Waterlogging is sometimes more harmful than a temporary lack of water. The wet soil is compacted and no air can get to the roots. They literally suffocate and are therefore no longer able to transport water and nutrients to the remaining parts of the plant. As a result, the tips and edges of the leaves turn brown. In addition, the roots in the over-soaked soil also begin to rot.

Waterlogging can result from frequent watering, watering in large quantities, but also from clogged drainage holes in the pot and standing water in the saucer. Watering must be stopped immediately so that the substrate can dry as quickly as possible. However, it would be better to immediately repot the window leaf in fresh and dry soil. The procedure is as follows:

  • Lift plant out of pot
  • remove wet substrate
  • Rinse the roots carefully with lukewarm water
  • remove already brown, diseased roots
  • cleaning pot with hot water
  • Drainage holes must be free
  • insert drainage five centimeters high at the bottom of the pot
  • use expanded clay, potsherds or gravel
  • Fill the pot halfway with fresh soil
  • Insert root ball
  • fill in the remaining soil
  • Do not place the plant deeper than before
  • Leave a pouring edge of two centimeters
  • Do not water the window leaf
  • first watering after a week
  • then water regularly
  • Let the soil surface dry a little between waterings
  • Always pour off excess water from the saucer
  • optimal use of moisture meter

Notice: Light brown spots with a darker border on the leaves are a sign of sunburn. These spots only appear where the sun shines directly on them. This can be remedied by changing the location in the light penumbra.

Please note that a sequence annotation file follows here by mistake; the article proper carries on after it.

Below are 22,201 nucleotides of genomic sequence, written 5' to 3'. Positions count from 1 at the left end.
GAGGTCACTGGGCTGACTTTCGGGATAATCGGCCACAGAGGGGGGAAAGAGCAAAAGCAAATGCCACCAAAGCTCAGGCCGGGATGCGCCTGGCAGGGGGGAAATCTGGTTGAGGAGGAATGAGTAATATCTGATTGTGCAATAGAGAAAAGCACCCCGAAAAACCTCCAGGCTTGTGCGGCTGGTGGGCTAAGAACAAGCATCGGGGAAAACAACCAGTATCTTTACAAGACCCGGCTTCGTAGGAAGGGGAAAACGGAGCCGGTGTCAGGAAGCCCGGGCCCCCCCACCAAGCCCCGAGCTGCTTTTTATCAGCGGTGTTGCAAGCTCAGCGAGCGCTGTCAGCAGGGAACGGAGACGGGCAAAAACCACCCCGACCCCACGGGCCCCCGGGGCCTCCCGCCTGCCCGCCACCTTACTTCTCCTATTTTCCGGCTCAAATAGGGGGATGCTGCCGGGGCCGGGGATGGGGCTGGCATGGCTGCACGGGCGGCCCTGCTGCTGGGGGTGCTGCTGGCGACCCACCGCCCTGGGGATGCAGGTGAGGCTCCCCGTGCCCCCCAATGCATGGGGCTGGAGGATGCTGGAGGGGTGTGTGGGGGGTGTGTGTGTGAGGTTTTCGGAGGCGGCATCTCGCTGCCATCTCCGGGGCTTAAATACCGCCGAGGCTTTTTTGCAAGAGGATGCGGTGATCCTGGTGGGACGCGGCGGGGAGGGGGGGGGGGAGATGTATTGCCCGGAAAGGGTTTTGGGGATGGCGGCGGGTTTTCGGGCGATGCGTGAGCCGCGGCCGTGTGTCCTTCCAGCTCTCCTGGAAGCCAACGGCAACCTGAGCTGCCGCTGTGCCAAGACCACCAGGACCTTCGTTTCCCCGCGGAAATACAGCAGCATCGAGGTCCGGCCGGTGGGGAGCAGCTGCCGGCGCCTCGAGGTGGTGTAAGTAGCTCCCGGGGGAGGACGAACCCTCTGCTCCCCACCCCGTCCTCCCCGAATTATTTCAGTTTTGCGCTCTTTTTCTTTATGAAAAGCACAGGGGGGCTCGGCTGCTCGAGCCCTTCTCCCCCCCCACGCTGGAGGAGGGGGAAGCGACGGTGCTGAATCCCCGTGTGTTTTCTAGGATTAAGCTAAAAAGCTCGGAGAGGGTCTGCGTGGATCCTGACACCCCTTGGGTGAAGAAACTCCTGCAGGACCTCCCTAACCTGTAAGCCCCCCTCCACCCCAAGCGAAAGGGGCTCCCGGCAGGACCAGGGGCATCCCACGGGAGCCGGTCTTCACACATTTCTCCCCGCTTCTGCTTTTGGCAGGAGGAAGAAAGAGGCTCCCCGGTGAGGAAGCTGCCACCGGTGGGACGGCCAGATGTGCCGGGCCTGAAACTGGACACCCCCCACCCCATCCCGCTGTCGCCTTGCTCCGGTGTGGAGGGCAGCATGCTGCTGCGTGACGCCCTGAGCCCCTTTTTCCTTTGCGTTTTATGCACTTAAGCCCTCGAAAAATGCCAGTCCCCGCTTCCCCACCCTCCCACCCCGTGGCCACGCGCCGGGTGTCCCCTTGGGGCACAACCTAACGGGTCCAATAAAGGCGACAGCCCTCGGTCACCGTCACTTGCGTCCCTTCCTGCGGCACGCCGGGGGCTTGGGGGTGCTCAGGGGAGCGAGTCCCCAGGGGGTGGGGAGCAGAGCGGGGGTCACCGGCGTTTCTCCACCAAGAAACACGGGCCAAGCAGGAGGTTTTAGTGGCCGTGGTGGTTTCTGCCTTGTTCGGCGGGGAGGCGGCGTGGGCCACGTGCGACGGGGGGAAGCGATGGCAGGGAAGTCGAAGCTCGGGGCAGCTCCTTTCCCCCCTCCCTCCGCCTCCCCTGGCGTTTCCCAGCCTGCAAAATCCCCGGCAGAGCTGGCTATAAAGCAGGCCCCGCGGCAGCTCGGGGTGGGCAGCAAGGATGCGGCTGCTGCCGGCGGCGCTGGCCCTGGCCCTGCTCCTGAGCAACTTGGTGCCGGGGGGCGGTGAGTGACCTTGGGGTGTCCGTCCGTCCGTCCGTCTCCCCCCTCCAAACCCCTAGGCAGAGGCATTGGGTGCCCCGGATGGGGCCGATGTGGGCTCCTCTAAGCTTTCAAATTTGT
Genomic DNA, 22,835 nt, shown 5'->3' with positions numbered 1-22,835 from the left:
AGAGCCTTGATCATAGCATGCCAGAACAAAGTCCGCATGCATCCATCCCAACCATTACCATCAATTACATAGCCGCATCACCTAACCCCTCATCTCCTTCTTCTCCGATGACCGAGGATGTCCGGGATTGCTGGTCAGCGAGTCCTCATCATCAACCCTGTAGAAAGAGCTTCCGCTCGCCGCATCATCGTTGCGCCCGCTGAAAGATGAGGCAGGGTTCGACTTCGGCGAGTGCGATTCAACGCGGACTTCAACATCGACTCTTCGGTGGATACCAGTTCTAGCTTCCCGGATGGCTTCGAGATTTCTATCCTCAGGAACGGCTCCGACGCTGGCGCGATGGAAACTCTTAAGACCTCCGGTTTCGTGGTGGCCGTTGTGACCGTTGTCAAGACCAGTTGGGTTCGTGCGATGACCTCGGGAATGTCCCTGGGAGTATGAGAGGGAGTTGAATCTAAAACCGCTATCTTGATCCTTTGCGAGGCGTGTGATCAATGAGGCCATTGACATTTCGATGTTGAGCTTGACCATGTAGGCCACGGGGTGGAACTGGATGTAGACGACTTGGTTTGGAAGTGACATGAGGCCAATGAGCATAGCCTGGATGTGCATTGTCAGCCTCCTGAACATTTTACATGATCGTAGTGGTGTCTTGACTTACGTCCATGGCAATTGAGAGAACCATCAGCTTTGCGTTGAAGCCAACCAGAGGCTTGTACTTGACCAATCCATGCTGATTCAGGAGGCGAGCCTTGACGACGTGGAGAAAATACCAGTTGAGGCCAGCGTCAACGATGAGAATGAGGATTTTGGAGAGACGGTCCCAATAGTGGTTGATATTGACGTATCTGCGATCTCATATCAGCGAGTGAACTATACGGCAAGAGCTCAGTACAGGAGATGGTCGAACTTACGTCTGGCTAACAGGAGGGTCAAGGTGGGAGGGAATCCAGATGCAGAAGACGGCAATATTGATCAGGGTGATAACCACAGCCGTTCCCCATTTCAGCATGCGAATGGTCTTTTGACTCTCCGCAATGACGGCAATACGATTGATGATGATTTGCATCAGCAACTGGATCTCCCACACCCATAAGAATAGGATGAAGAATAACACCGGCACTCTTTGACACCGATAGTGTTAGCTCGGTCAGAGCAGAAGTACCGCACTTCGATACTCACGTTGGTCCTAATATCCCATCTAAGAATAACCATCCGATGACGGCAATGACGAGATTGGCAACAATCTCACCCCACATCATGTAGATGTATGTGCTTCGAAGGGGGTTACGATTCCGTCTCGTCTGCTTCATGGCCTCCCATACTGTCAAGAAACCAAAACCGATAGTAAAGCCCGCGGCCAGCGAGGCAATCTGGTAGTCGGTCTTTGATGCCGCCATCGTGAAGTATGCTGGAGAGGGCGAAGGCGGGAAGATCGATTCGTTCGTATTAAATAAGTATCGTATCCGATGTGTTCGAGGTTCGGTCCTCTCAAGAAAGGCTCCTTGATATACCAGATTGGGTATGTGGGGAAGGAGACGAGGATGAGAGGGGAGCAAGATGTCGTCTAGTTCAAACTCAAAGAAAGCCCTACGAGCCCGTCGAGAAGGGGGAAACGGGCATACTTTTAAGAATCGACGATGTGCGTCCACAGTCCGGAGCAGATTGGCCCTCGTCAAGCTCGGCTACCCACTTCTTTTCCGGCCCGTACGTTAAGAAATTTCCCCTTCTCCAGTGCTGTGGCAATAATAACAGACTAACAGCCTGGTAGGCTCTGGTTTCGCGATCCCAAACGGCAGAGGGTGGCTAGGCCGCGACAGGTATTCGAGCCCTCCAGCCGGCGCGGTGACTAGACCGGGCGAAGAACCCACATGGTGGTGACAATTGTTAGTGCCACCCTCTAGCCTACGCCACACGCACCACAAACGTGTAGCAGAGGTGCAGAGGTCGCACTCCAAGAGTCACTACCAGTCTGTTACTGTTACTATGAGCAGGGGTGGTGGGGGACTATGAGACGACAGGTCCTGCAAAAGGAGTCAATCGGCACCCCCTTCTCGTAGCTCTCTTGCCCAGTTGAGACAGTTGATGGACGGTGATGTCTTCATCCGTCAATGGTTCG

nutrient deficiency or over-fertilization

If there is a lack of nutrients, the leaves initially discolour and are eventually shed. Over-fertilization also leads to brown leaves in the Monstera. The roots burn and the leaves turn yellow at first and later brown and finally die. Over-fertilization is an over-supply of nutrients. This can happen, for example, when using undiluted liquid fertilizer. In principle, only repotting in fresh substrate helps here. During the main growing season, the Monstera regularly needs additional nutrients to ensure healthy growth. The following should be observed:

  • Nutrient requirements moderately high
  • Fertilize every two weeks from March to September
  • Use of liquid fertilizer for green plants
  • Administration with irrigation water
  • For dosing, observe the manufacturer's instructions
  • alternatively use fertilizer sticks for green plants
  • Stop fertilizing from October

Tip: The leaves should be washed regularly with seaweed juice. This gives them a subtle sheen. At the same time, the required nutrients, minerals and vitamins are supplied.

Brown discoloration due to fungal infection

Eye spot disease (Spilocaea oleagina) on olive leaf. Source: The original uploader was Michele.iannizzotto at Italian Wikipedia., Occhio di pavone, crop from Plantopedia, CC BY 3.0

Brown leaf spots or completely brown leaves on Monstera can also be caused by a fungus. This is eye spot disease (Spilocaea oleagina). The spots are round and light brown in color on the inside, with the edge being slightly darker. This disease is also known as peacock eye because these spots resemble eyes. The pathogens spread very slowly and the fungal spores can be transferred to other leaves. This disease should be recognized early, otherwise the plant can suffer great damage and even die in the end. Regular checks are important. If an infestation is present, action must be taken as soon as possible:

  • complete pruning
  • Administration of tonics
  • use of horsetail stock or liverwort extract
  • always remove affected leaves
  • use sharp scissors that have been disinfected with alcohol
  • otherwise transmission of other germs possible
  • Disposal of clippings in household waste
  • do not put on compost heaps, danger of spreading

One cut is usually enough. The Monstera will recover and sprout again.